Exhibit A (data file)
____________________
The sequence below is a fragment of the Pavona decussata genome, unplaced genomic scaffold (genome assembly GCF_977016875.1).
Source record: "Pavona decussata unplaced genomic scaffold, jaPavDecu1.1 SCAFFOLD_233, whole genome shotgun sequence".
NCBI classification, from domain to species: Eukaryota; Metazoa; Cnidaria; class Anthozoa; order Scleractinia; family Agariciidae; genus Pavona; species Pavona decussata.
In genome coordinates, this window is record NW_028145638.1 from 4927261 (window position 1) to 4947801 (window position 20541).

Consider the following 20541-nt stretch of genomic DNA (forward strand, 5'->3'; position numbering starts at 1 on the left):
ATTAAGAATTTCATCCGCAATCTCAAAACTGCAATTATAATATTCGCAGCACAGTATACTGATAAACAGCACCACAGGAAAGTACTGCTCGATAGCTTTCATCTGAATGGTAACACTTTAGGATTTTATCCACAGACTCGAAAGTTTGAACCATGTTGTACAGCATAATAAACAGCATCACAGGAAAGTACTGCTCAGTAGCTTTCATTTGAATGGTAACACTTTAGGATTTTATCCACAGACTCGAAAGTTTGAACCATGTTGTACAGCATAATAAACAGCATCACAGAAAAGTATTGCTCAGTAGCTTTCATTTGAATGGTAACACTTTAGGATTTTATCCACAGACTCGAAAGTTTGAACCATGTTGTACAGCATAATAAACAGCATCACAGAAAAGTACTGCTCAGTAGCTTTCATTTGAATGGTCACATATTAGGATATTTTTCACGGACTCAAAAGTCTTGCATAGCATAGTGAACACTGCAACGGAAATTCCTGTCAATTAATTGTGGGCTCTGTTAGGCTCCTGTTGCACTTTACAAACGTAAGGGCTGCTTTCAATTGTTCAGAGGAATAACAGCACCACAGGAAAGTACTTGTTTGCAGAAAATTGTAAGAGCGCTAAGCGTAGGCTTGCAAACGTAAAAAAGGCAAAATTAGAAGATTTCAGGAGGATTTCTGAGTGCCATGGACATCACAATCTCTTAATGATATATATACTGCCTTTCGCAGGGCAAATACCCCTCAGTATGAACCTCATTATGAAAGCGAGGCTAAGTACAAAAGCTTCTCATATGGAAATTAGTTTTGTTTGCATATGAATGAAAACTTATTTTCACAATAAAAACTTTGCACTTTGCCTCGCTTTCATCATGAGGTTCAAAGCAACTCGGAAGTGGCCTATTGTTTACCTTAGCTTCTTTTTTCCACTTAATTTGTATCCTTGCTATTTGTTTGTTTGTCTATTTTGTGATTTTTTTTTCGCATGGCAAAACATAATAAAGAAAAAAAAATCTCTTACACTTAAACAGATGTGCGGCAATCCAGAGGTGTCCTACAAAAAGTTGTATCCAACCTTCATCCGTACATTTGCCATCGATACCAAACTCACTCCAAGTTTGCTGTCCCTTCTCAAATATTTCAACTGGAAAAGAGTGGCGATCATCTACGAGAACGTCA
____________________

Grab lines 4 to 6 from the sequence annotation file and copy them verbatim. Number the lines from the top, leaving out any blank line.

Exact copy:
In genome coordinates, this window is record NW_028145638.1 from 4927261 (window position 1) to 4947801 (window position 20541).

Consider the following 20541-nt stretch of genomic DNA (forward strand, 5'->3'; position numbering starts at 1 on the left):
ATTAAGAATTTCATCCGCAATCTCAAAACTGCAATTATAATATTCGCAGCACAGTATACTGATAAACAGCACCACAGGAAAGTACTGCTCGATAGCTTTCATCTGAATGGTAACACTTTAGGATTTTATCCACAGACTCGAAAGTTTGAACCATGTTGTACAGCATAATAAACAGCATCACAGGAAAGTACTGCTCAGTAGCTTTCATTTGAATGGTAACACTTTAGGATTTTATCCACAGACTCGAAAGTTTGAACCATGTTGTACAGCATAATAAACAGCATCACAGAAAAGTATTGCTCAGTAGCTTTCATTTGAATGGTAACACTTTAGGATTTTATCCACAGACTCGAAAGTTTGAACCATGTTGTACAGCATAATAAACAGCATCACAGAAAAGTACTGCTCAGTAGCTTTCATTTGAATGGTCACATATTAGGATATTTTTCACGGACTCAAAAGTCTTGCATAGCATAGTGAACACTGCAACGGAAATTCCTGTCAATTAATTGTGGGCTCTGTTAGGCTCCTGTTGCACTTTACAAACGTAAGGGCTGCTTTCAATTGTTCAGAGGAATAACAGCACCACAGGAAAGTACTTGTTTGCAGAAAATTGTAAGAGCGCTAAGCGTAGGCTTGCAAACGTAAAAAAGGCAAAATTAGAAGATTTCAGGAGGATTTCTGAGTGCCATGGACATCACAATCTCTTAATGATATATATACTGCCTTTCGCAGGGCAAATACCCCTCAGTATGAACCTCATTATGAAAGCGAGGCTAAGTACAAAAGCTTCTCATATGGAAATTAGTTTTGTTTGCATATGAATGAAAACTTATTTTCACAATAAAAACTTTGCACTTTGCCTCGCTTTCATCATGAGGTTCAAAGCAACTCGGAAGTGGCCTATTGTTTACCTTAGCTTCTTTTTTCCACTTAATTTGTATCCTTGCTATTTGTTTGTTTGTCTATTTTGTGATTTTTTTTTCGCATGGCAAAACATAATAAAGAAAAAAAAATCTCTTACACTTAAACAGATGTGCGGCAATCCAGAGGTGTCCTACAAAAAGTTGTATCCAACCTTCATCCGTACATTTGCCATCGATACCAAACTCACTCCAAGTTTGCTGTCCCTTCTCAAATATTTCAACTGGAAAAGAGTGGCGATCATCTACGAGAACGTCA